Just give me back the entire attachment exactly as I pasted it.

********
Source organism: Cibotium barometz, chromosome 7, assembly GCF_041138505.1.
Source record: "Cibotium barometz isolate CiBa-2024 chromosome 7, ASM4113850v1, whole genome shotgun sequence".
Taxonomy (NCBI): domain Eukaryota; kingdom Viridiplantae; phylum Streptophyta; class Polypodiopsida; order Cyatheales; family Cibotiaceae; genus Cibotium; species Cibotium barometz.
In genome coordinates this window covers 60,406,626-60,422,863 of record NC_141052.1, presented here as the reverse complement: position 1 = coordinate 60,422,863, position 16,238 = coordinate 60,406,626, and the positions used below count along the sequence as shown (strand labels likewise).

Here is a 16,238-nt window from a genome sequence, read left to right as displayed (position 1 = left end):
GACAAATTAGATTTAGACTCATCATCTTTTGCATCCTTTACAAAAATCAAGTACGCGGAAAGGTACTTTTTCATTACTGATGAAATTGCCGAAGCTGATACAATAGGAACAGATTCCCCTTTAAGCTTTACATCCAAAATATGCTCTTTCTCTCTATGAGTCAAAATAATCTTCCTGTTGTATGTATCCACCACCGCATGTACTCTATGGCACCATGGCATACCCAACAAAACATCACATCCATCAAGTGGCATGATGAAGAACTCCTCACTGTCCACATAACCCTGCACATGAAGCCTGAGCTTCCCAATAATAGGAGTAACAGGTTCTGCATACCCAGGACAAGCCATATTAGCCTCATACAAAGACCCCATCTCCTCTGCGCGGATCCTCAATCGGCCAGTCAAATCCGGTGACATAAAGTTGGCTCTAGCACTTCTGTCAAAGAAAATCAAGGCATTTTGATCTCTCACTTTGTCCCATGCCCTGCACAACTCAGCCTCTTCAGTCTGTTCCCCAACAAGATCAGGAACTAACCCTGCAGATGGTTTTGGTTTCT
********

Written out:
Source organism: Cibotium barometz, chromosome 7, assembly GCF_041138505.1.
Source record: "Cibotium barometz isolate CiBa-2024 chromosome 7, ASM4113850v1, whole genome shotgun sequence".
Taxonomy (NCBI): domain Eukaryota; kingdom Viridiplantae; phylum Streptophyta; class Polypodiopsida; order Cyatheales; family Cibotiaceae; genus Cibotium; species Cibotium barometz.
In genome coordinates this window covers 60,406,626-60,422,863 of record NC_141052.1, presented here as the reverse complement: position 1 = coordinate 60,422,863, position 16,238 = coordinate 60,406,626, and the positions used below count along the sequence as shown (strand labels likewise).

Here is a 16,238-nt window from a genome sequence, read left to right as displayed (position 1 = left end):
GACAAATTAGATTTAGACTCATCATCTTTTGCATCCTTTACAAAAATCAAGTACGCGGAAAGGTACTTTTTCATTACTGATGAAATTGCCGAAGCTGATACAATAGGAACAGATTCCCCTTTAAGCTTTACATCCAAAATATGCTCTTTCTCTCTATGAGTCAAAATAATCTTCCTGTTGTATGTATCCACCACCGCATGTACTCTATGGCACCATGGCATACCCAACAAAACATCACATCCATCAAGTGGCATGATGAAGAACTCCTCACTGTCCACATAACCCTGCACATGAAGCCTGAGCTTCCCAATAATAGGAGTAACAGGTTCTGCATACCCAGGACAAGCCATATTAGCCTCATACAAAGACCCCATCTCCTCTGCGCGGATCCTCAATCGGCCAGTCAAATCCGGTGACATAAAGTTGGCTCTAGCACTTCTGTCAAAGAAAATCAAGGCATTTTGATCTCTCACTTTGTCCCATGCCCTGCACAACTCAGCCTCTTCAGTCTGTTCCCCAACAAGATCAGGAACTAACCCTGCAGATGGTTTTGGTTTCT